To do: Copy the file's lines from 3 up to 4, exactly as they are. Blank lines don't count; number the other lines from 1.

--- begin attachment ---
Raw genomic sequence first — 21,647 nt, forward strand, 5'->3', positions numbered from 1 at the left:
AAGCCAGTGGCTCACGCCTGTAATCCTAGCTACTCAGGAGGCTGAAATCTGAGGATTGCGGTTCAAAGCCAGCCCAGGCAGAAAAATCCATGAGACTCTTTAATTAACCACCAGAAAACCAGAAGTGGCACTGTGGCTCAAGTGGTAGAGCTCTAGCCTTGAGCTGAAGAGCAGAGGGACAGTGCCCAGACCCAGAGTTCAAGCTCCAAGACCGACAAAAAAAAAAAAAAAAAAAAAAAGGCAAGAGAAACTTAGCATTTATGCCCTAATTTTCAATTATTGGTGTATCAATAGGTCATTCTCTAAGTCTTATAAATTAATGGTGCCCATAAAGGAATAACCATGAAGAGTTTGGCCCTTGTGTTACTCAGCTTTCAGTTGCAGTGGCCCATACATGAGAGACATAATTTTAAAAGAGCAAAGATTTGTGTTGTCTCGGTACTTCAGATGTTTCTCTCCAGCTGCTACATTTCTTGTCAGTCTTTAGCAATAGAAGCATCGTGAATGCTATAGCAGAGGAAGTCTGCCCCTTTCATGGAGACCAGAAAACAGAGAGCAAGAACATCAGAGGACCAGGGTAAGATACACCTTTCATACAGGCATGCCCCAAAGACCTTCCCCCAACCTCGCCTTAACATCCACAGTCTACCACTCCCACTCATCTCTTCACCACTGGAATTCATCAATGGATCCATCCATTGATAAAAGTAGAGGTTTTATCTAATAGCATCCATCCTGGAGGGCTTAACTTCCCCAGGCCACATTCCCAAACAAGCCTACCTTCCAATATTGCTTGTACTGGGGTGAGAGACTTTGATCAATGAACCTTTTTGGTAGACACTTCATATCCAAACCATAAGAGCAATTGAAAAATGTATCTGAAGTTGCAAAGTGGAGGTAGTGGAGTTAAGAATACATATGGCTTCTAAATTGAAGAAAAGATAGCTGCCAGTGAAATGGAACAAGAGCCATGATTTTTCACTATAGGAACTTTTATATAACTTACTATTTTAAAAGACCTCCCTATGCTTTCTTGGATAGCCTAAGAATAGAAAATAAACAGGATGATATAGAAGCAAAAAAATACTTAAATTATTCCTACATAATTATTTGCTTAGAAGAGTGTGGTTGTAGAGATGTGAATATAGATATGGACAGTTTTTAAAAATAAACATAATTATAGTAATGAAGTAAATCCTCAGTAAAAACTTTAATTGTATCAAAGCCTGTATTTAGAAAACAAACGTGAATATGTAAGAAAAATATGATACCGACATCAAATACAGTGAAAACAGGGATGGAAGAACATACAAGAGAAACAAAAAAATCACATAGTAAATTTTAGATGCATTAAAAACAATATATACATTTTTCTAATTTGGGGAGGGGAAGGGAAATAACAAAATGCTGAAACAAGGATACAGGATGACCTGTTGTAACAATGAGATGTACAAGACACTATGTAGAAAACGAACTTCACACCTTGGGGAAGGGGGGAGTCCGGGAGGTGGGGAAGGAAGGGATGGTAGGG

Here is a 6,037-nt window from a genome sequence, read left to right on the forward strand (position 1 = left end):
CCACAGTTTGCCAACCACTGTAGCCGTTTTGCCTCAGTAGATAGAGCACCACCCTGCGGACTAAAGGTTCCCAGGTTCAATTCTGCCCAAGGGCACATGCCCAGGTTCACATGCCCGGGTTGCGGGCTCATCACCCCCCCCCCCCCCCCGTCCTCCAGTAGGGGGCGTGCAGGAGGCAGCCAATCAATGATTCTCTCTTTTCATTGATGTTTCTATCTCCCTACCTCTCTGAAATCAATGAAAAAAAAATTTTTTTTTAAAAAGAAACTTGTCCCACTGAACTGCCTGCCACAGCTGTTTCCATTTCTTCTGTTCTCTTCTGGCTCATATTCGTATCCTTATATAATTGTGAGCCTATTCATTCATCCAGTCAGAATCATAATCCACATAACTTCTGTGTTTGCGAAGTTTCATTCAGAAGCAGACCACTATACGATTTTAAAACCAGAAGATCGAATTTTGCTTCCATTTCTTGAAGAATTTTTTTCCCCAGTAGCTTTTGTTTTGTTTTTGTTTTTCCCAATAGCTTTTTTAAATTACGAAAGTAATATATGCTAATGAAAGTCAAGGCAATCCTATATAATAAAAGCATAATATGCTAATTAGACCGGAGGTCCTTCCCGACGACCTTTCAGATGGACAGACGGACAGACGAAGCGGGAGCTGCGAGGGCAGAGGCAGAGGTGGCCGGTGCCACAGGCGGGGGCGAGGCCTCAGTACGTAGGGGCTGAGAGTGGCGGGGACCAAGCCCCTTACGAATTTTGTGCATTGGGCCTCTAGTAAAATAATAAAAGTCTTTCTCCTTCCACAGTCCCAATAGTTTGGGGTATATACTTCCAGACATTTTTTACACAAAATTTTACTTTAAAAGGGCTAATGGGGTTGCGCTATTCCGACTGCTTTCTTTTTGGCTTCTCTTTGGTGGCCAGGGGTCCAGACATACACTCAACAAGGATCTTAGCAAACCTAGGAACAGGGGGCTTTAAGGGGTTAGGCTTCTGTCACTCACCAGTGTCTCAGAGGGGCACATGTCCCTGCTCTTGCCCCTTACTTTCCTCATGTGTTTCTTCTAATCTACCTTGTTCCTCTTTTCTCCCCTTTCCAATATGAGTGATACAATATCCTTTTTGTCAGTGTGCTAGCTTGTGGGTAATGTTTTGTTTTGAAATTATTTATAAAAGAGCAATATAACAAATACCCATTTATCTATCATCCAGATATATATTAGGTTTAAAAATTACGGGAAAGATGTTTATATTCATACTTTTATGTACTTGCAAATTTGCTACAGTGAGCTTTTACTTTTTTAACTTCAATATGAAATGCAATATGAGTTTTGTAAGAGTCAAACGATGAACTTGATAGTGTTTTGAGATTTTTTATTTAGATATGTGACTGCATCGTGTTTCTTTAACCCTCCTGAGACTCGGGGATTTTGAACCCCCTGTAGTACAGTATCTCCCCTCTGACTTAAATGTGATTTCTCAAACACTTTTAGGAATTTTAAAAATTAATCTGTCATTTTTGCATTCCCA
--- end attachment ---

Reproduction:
Here is a 6,037-nt window from a genome sequence, read left to right on the forward strand (position 1 = left end):
CCACAGTTTGCCAACCACTGTAGCCGTTTTGCCTCAGTAGATAGAGCACCACCCTGCGGACTAAAGGTTCCCAGGTTCAATTCTGCCCAAGGGCACATGCCCAGGTTCACATGCCCGGGTTGCGGGCTCATCACCCCCCCCCCCCCCCCGTCCTCCAGTAGGGGGCGTGCAGGAGGCAGCCAATCAATGATTCTCTCTTTTCATTGATGTTTCTATCTCCCTACCTCTCTGAAATCAATGAAAAAAAAATTTTTTTTTAAAAAGAAACTTGTCCCACTGAACTGCCTGCCACAGCTGTTTCCATTTCTTCTGTTCTCTTCTGGCTCATATTCGTATCCTTATATAATTGTGAGCCTATTCATTCATCCAGTCAGAATCATAATCCACATAACTTCTGTGTTTGCGAAGTTTCATTCAGAAGCAGACCACTATACGATTTTAAAACCAGAAGATCGAATTTTGCTTCCATTTCTTGAAGAATTTTTTTCCCCAGTAGCTTTTGTTTTGTTTTTGTTTTTCCCAATAGCTTTTTTAAATTACGAAAGTAATATATGCTAATGAAAGTCAAGGCAATCCTATATAATAAAAGCATAATATGCTAATTAGACCGGAGGTCCTTCCCGACGACCTTTCAGATGGACAGACGGACAGACGAAGCGGGAGCTGCGAGGGCAGAGGCAGAGGTGGCCGGTGCCACAGGCGGGGGCGAGGCCTCAGTACGTAGGGGCTGAGAGTGGCGGGGACCAAGCCCCTTACGAATTTTGTGCATTGGGCCTCTAGTAAAATAATAAAAGTCTTTCTCCTTCCACAGTCCCAATAGTTTGGGGTATATACTTCCAGACATTTTTTACACAAAATTTTACTTTAAAAGGGCTAATGGGGTTGCGCTATTCCGACTGCTTTCTTTTTGGCTTCTCTTTGGTGGCCAGGGGTCCAGACATACACTCAACAAGGATCTTAGCAAACCTAGGAACAGGGGGCTTTAAGGGGTTAGGCTTCTGTCACTCACCAGTGTCTCAGAGGGGCACATGTCCCTGCTCTTGCCCCTTACTTTCCTCATGTGTTTCTTCTAATCTACCTTGTTCCTCTTTTCTCCCCTTTCCAATATGAGTGATACAATATCCTTTTTGTCAGTGTGCTAGCTTGTGGGTAATGTTTTGTTTTGAAATTATTTATAAAAGAGCAATATAACAAATACCCATTTATCTATCATCCAGATATATATTAGGTTTAAAAATTACGGGAAAGATGTTTATATTCATACTTTTATGTACTTGCAAATTTGCTACAGTGAGCTTTTACTTTTTTAACTTCAATATGAAATGCAATATGAGTTTTGTAAGAGTCAAACGATGAACTTGATAGTGTTTTGAGATTTTTTATTTAGATATGTGACTGCATCGTGTTTCTTTAACCCTCCTGAGACTCGGGGATTTTGAACCCCCTGTAGTACAGTATCTCCCCTCTGACTTAAATGTGATTTCTCAAACACTTTTAGGAATTTTAAAAATTAATCTGTCATTTTTGCATTCCCA